What’s the difference in French between my and mine? Her is masculine? There are 3 ways of saying your and 3 other ways of saying yours? Ok there’s ma, mon, mes, le mien, la mienne, les miens, à moi, etc. to express that something belongs to me?
Oh boy. That’s not confusing! Well, how about we unconfuse it for you.
Ok. I say let’s go step by step.
In this part 1 video we will look at my, your, her, his, its, our, your, their. (part 2 video to be released next month)
By now you probably know that everything in French has a gender so yes you have more to learn but it does follow a logic, which helps!
MY = MON, MA, MES
In English you say my brother, my sister, my parents. The fact that brother is masculine, sister feminine, and parents plural does not change “my”.
In French it does and so you have to say:
Mon frère, my brother masculin singulier.
Ma soeur, my sister féminin singulier.
Mes parents, my parents pluriel and it doesn’t matter if it’s masculin or féminin. You only get one plural version.
YOUR = TON, TA, TES
So let’s continue, with your.
Ton livre, your book
Ta voiture, your car
Tes chiens, your dogs
Livre est masculin singulier, voiture est féminin singulier, et chiens est pluriel.
You see the endings?
ON = masculin – A = féminin – ES = pluriel
HER, HIS, ITS = SON, SA, SES
Moving on to her, his, its. You have 3, we have 3! Same thing. Almost…
Now once again you can see that it follows the exact same rule as the previous 2.
Fils means son therefore masculin singulier.
Fille means daughter therefore féminin singulier.
Enfants means children therefore plural.
So far so good. But here’s the issue. Son is masculin so everyone wants to say it means his. Sa is féminin so everyone wants to say it means her.
Non non non. In French it is not about who possesses but what someone possesses!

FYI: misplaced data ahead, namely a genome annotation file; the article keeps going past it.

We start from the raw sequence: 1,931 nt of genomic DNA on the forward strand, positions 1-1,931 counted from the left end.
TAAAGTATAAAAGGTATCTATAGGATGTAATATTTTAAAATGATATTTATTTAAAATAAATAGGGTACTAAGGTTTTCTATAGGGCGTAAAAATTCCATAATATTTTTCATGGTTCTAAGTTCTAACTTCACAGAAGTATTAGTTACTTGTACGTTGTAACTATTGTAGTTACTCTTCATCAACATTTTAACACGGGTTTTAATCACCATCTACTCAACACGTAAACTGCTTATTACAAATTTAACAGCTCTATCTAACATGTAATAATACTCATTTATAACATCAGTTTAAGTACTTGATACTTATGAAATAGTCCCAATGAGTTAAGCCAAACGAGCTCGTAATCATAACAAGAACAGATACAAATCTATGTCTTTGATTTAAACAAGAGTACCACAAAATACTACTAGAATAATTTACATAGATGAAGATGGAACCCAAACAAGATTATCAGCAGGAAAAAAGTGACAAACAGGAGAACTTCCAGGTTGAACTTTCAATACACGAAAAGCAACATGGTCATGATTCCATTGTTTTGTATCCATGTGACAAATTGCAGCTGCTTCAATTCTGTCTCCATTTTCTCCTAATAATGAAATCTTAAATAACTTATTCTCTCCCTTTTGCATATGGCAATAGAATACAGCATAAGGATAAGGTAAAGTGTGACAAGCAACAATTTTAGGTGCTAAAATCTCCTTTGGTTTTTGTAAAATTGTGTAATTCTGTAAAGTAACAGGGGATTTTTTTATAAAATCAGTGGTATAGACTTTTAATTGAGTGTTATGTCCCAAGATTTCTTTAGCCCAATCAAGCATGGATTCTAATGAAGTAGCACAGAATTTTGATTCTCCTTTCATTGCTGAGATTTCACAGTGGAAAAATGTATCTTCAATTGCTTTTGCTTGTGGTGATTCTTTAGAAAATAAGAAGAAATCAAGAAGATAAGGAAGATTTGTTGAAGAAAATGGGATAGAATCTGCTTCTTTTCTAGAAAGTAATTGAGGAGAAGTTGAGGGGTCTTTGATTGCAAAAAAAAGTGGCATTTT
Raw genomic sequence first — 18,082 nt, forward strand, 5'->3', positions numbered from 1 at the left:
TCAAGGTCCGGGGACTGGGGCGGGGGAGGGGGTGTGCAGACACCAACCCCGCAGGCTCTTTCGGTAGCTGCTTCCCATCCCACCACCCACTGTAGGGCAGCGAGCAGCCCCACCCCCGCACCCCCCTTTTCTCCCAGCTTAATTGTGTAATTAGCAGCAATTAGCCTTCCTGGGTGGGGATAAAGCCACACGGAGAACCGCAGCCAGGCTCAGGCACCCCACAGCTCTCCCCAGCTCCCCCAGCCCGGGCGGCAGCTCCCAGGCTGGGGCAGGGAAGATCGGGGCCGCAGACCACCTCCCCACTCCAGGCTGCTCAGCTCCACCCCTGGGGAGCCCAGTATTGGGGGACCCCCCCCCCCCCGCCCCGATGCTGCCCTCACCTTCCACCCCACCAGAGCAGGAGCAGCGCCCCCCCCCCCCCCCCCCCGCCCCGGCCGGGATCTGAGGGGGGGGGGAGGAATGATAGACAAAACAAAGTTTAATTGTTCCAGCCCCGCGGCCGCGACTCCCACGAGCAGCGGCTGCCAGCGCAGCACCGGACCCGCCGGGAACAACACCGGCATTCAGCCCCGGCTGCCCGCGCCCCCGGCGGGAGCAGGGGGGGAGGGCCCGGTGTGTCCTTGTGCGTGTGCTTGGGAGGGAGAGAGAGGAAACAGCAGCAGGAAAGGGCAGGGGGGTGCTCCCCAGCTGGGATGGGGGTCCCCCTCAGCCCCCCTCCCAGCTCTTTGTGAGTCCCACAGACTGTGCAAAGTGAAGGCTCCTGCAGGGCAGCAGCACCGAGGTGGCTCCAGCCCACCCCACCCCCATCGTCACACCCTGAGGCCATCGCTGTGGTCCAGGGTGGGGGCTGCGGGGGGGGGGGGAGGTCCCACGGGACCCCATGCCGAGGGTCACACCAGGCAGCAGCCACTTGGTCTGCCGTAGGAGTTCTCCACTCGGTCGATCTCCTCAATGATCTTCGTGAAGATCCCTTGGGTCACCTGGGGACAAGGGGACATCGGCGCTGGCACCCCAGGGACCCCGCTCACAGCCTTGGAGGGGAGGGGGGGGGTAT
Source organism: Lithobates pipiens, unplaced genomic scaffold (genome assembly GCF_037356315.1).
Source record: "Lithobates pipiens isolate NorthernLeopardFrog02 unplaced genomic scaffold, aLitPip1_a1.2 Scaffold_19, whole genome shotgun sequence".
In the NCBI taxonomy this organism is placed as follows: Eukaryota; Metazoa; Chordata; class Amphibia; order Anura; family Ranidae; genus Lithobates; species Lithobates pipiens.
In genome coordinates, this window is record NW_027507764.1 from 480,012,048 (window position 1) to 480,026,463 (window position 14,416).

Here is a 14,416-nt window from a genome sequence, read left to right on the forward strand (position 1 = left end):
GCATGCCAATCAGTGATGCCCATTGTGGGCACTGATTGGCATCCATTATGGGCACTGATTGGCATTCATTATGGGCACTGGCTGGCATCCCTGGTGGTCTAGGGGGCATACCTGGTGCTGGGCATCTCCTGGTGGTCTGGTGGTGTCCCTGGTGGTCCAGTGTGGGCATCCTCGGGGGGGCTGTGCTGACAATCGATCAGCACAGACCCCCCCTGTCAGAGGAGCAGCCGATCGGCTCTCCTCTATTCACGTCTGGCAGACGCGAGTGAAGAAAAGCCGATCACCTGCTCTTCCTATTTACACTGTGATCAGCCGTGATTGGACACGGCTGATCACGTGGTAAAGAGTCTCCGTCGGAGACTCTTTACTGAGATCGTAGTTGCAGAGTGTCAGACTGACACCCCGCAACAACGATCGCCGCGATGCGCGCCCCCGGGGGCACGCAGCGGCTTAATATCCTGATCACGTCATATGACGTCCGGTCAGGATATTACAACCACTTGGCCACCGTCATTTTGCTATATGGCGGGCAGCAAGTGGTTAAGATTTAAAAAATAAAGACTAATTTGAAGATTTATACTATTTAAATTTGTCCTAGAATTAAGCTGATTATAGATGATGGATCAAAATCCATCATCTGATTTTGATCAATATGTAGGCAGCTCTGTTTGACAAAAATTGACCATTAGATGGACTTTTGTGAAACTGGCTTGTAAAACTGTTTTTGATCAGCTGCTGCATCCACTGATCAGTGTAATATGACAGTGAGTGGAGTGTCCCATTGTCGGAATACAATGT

In other words, if I talk about my fiancé no matter what it is he has whether it’s a house, a sweater, a job, parents. I will always say his because he is a man.
In French we will say:
sa maison because maison is féminin
son pull because pull is masculin
son travail because travail is masculin
ses parents because parents is plural
So now you know her and his. How about its?
Its is for things in English because things don’t have a gender, but in French they do. So if you talk about the light of the sky, in English you’d say its light and in French we say sa lumière. I can hear telling me but wait ciel, sky, is masculin so why is it sa and not son? Because lumière is féminin.
The 3 three follow the same logic you see? mon, ton, son masculin, ma, ta, sa, féminin, mes, tes, ses, pluriel.
The rest is easier.
OUR = NOTRE, NOS
Notre when singulier nos when plural.
Notre maison = our house
Nos chiens = our dogs
YOUR = VOTRE, VOS (formal or group of people)
Votre when singulier vos when plural.
Votre opinion = your opinion
Vos problèmes = your problems
THEIR = LEUR, LEURS
Leur when singulier leurs when pluriel.
Leur ami = their friend
Leurs amis = their friends
They both sound the same unless leurs pluriel is followed by a vowel and the you need to do the liaison, like in the example we have here.
Well that was a lot! So I invite you to watch this video again, and again, et encore, et encore!
Stay tuned for part 2 video coming next month!
There’s an exception for ma, ta, and sa (feminine singular version of my, your [tu form], and his/her/its respectively): for feminine singular words that begin with a vowel-like sound, mon, ton, or son would actually be used instead of ma, ta, and sa in this manner (eg horloge [clock] is a feminine noun that begins with a silent h, so mon/ton/son horloge as opposed to ma/ta/sa horloge).